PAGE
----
Guided Math - Chapter 1

If you close your eyes and imagine yourself sitting in math class back when you were in elementary school, what do you see? Chances are the teacher is at the chalkboard or overhead and you and your classmates are sitting at your desks with your books open, following along with the teacher (or not). A few kids are called to the front to work problems on the board, the teacher assigns problems from the book, gives the class some time to work and that's it.

 Does that sound familiar? 
Was that method successful? For some, but for many...no. Lots of kiddos decided they just weren't good at math. The problem with this is if you've decided you're just not good at math...you are shutting doors. There are lots and lots of professions that are simply not open to you when you "don't get math".

That's not what I want for my students. I want them to have every opportunity available to them.

Did you know that 78% of adults can't explain how to compute interest paid on a loan? 71% can't calculate miles per gallon? 58% can't calculate a 10% tip at a restaurant!
It's clear that old model just isn't working, yet many teachers still employ that traditional, whole-class model. Reading instruction has changed from the old model to one that is child-centered. The same changes are called for in math instruction.

We need and effective means to reach ALL students, regardless of their readiness level. Think about those Common Core Standards. There's more process than just content. That old model just won't meet those standards.

So- what is Guided Math? How does it work? What does it look like in a classroom?


The instructional components:

  1. A Classroom Environment of Numeracy- Most teachers set up their classrooms so that all who enter know that literacy is valued. Can the same be said for numeracy? We need to set up math-rich classrooms just as we do print-rich, and establish an environment in which children feel respected, supported, and are comfortable taking risks in problem solving and sharing their thinking. We need to strive to put a "Math Curse" on our students....where they begin to see math EVERYWHERE. 
  2. Math Warm-Ups & Calendar Activities-Simple daily activities that help get those math muscles moving. You may have your students add to a "Number of the Day" chart every day. You might have a math focus wall with activities that help students review previous concepts, preview ones coming up, & provide practice with math facts or problem solving. It's important to note that these activities are mostly oral--this fosters those important conversations about math & encourages a deeper understanding.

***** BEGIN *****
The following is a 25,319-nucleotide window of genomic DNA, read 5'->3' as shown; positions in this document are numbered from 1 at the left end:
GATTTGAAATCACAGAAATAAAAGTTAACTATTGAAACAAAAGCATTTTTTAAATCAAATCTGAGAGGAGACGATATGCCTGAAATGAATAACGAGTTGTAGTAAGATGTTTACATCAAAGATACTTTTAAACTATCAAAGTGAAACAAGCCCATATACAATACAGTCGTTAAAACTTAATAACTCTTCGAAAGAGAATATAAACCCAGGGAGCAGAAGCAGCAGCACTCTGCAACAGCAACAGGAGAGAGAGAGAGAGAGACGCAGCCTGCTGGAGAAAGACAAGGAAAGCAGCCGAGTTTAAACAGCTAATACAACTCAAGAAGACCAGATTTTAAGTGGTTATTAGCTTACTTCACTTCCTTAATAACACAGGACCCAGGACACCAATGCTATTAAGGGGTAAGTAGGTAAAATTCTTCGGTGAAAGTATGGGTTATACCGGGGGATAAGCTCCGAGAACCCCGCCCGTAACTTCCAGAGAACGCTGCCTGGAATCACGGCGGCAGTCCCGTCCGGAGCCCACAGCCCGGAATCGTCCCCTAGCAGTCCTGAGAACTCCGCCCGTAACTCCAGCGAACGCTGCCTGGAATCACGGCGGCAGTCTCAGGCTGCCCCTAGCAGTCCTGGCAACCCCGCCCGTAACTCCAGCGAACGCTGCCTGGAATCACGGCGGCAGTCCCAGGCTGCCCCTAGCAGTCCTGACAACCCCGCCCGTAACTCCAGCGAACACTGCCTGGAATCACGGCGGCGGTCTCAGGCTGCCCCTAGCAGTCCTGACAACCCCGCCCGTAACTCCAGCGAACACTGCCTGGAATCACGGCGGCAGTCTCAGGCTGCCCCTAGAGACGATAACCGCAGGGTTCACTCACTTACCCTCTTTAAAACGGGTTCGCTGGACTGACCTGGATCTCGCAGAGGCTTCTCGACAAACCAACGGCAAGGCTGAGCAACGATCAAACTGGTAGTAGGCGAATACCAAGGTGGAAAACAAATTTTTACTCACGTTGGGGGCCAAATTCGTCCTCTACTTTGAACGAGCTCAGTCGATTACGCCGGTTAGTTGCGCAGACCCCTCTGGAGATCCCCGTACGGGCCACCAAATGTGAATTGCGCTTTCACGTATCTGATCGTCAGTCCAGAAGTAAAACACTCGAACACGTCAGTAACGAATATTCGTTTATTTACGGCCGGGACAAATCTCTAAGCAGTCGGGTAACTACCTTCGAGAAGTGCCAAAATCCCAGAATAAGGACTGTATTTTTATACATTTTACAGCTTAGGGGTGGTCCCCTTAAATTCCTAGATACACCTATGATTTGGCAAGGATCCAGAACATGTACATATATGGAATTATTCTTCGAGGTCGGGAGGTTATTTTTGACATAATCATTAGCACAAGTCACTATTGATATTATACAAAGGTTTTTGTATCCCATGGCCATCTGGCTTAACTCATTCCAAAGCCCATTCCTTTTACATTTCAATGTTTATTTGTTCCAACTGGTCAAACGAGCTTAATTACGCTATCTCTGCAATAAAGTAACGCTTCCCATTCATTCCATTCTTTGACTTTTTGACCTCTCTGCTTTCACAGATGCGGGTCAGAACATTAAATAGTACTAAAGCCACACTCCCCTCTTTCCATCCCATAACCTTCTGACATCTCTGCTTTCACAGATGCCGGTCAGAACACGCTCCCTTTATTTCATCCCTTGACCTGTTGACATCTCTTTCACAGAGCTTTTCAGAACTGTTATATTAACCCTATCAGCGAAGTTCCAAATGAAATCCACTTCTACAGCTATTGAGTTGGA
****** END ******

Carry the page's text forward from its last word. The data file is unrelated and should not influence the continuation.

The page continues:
3. Whole Class Instruction- Are you surprised? There's a place for whole group in Guided Math! It's just not the only method of instruction. Whole group is an excellent venue for introducing or reviewing a concept, presenting activating strategies, or presenting literature connections at the beginning of a unit.
  4. Small Group Instruction- Students are assessed formally or informally (Did that surprise you? It did me...I thought it had to e formal). Students are grouped based on those assessments. Here's another surprise: Not only can the time for each group differ, but so can the content being taught.
  5. Math Workshop- The answer to the proverbial question: What are the read of the kids doing while I'm in small group? Participating in workshop tasks like math games, problem of the week. Math Journals, written practice of previous skills, center activities, or inquiries. 
  6. Individual Conferences- Just like we conference with students during  reading or writing, teachers can meet with kiddos to support understanding.
  7. Ongoing System of Assessment- This is how we determine the needs of the class and of individuals. Formative and summative assessments can give us valuable information. 

But not all of it has to be done every day! You can choose the various components as they apply to your class. You can choose from the menu below. Sammons suggests teachers begin with just a few of the components and gradually add more.  



What might a week look like in the classroom?
 Sammons offers this example of what a week of Guided Math might look like. Of course, this would be adjusted based on what's going on in YOUR classroom. As she says, this is just "an example of the kind of flexibility the framework offers".



I love this model! I actually feel a little liberated. 
There were some surprises for me:
Small Group doesn't have to be every day.
Informal assessment is valued, too.
Workshop doesn't have to happen every day, either.

Did you have any surprises? Questions? Concerns? Revelations?
I'd love to hear them! Let's discuss! 
Leave a comment, add to the stixy, or link up.
Let's get this party study started!

Have you heard about stixy? It's basically an online bulletin board where you can add virtual sticky notes. I've set one up for this chapter...please go check it out! 
Once you get there, all you have to do is click on "note" down at the bottom, drag it up to the board, & an option menu will appear on the right. Have fun! See you there! 

Update - as of December 31, 2013, stixy is no longer available. :(